The Private Eye Paul Foot Award 2022 shortlist has been revealed today, comprising the best submissions from digital media, national and regional publications. Against the backdrop of turbulent news agenda over the past year, this year’s shortlist contains an eclectic mix of stories, from political sleaze to labour rights to long-running campaigns for justice, and in-depth investigations into the plight of vulnerable people caught up in the justice and immigration systems.
The awards ceremony will be held at BAFTA on Tuesday 14th June, hosted by Ian Hislop. The winning entry for 2022 will be awarded £5,000 and a piece on the winner will run in the print issue of Private Eye, available on Tuesday 21st June.
THE SHORTLIST NOMINATIONS, IN ALPHABETICAL ORDER BY JOURNALIST, ARE:
Hannah Al-Othman & David Collins, Sunday Times: The Murder of Agnes Wanjiru
Samantha Asumadu, OpenDemocracy: Prisoners may have been refused parole due to fake crimes on file
Susie Boniface, Daily Mirror: Look Me in The Eye
Mirren Gidda, Jessica Purkiss, Eleanor Rose and Aaron Walawalkar, Liberty Investigates, & Mark Townsend, Observer: Despair and death in Britain’s asylum system
Solomon Hughes, Private Eye: Pay Slippery – Tax Fraud on government Covid sites
Gabriel Pogrund, Sunday Times: Royal access
This year’s judging panel, chaired by Padraig Reidy, Little Atoms, is comprised of Julia Langdon, Political Journalist and Broadcaster; Sir Simon Jenkins, The Guardian; Helen Lewis, New Statesman; Francis Wheen, Private Eye; Matt Foot, criminal defence solicitor; Kim Sengupta, independent.co.uk; Janine Gibson, Financial Times; and Robert Smith, Financial Times, who won the 2021 Paul Foot Award.
Padraig Reidy, Chair of Judges, The Private Eye Paul Foot Award, commented:
“The extremely high quality of entries this year, submitted even as reporters were stretched to capacity by seismic events at home and abroad, made selection an arduous but incredibly fulfilling experience. As judges gathered in person for the first time since 2019, we were unanimous on one thing: the quality of journalism produced by UK outlets – from Fleet Street powerhouses to independent investigations teams and solo freelancers – is as high as it has ever been.”
Set up in memory of renowned journalist Paul Foot, who died in 2004, the award honours the UK’s most brilliant, talented and determined journalists working in the fields of investigative and campaigning journalism today.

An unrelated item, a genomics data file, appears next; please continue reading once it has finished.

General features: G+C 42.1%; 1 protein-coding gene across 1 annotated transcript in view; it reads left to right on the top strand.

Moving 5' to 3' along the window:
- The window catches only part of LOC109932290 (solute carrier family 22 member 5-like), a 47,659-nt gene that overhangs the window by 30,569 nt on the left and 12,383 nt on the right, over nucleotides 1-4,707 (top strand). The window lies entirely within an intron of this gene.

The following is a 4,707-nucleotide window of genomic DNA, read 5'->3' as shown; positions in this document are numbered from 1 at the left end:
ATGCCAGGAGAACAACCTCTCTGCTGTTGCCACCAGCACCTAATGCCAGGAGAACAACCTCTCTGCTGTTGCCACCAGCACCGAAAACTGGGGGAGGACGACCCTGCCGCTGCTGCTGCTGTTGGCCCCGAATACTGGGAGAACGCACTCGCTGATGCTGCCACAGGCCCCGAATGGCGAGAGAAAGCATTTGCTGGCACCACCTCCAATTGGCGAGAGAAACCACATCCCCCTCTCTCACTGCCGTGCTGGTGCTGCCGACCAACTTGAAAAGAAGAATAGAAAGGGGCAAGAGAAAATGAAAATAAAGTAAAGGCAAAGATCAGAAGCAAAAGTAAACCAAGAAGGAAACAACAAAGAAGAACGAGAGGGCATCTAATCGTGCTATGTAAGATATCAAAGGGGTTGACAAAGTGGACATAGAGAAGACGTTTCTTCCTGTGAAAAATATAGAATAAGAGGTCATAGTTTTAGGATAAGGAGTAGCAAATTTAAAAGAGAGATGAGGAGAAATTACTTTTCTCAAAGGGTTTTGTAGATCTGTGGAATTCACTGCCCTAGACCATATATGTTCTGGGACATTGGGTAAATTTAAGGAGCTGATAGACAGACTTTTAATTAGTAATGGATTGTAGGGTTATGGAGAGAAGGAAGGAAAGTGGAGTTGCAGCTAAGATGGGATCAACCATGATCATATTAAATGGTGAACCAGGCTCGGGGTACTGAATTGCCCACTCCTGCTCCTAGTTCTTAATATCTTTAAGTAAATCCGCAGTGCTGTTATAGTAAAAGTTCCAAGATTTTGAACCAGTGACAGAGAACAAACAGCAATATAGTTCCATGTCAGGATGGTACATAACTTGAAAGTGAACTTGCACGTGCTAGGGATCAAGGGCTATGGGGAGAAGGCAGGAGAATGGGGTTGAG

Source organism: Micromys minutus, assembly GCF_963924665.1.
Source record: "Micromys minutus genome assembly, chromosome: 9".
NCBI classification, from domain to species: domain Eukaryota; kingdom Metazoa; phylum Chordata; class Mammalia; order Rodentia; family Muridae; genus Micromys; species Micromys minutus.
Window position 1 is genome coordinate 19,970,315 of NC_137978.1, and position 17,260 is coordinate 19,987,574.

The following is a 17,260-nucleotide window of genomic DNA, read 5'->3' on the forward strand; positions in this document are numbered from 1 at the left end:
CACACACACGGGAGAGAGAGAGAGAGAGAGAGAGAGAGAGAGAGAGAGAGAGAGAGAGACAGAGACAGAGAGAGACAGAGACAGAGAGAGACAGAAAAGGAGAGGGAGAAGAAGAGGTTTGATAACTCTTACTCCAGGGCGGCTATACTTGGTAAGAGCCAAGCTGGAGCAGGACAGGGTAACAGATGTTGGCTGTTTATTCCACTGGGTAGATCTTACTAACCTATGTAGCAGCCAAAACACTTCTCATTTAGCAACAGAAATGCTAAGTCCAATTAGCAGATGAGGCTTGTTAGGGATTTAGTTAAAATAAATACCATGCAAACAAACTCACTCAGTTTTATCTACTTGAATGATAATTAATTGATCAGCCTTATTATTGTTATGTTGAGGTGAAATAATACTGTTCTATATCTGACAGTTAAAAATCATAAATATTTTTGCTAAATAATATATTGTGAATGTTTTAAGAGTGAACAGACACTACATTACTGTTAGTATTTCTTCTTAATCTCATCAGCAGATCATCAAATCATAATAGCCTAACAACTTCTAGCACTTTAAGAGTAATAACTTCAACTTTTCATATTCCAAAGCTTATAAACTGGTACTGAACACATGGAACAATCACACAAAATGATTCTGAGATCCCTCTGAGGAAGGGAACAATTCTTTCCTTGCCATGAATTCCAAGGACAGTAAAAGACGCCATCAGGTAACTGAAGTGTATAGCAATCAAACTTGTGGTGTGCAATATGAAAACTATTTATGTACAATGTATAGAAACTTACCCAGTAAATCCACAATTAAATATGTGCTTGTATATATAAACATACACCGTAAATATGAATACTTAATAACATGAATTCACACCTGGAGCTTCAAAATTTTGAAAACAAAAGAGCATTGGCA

Further information on the shortlist is below.
www.private-eye.co.uk @PrivateEyeNews #paulfootaward
Hannah Al-Othman & David Collins, The Sunday Times
The Murder of Agnes Wanjiru
The Sunday Times’ Hannah Al-Othman and David Collins painstakingly uncovered the story of the murder of Kenyan sex worker Agnes Wanjiru, revealing a disturbing culture of misogyny, secrecy and impunity in the British army.
Samantha Asumadu, OpenDemocracy
Prisoners may have been refused parole due to fake crimes on file.
Asumadu spoke to families of people held on indefinite “imprisonment for public protection” (IPP) sentences. Even though the IPP sentence was abolished in 2012, many people still remain in jail with no end date in sight.
Susie Boniface, Daily Mirror
Look Me in The Eye
The Daily Mirror’s ongoing campaign for recognition for the survivors of Britain’s nuclear testing programme challenged the Prime Minister to meet veterans in person and acknowledge the harm they had suffered. In April the PM said the veterans would get “they recognition they deserved”.
Mirren Gidda, Jessica Purkiss, Eleanor Rose and Aaron Walawalkar, Liberty Investigates, & Mark Townsend, Observer
Despair and death in Britain’s asylum system
Liberty Investigates and the Observer reported on how the brutality of the asylum system drives already desperate people to extremes focusing on the personal stories of people deported on the “Esparto 11” flight.
Solomon Hughes, Private Eye
Pay Slippery – Tax Fraud on government Covid sites
Reporting for Private Eye, Solomon Hughes exposed a loophole that allowed sub-contracted “mini-umbrella companies” to avoid paying national insurance for staff of Covid-19 testing centres. The loophole was closed shortly after Hughes’ reports were published.
Gabriel Pogrund, Sunday Times
The Sunday Times revealed how Prince Charles’ household promised honours and access in exchange for charity donations.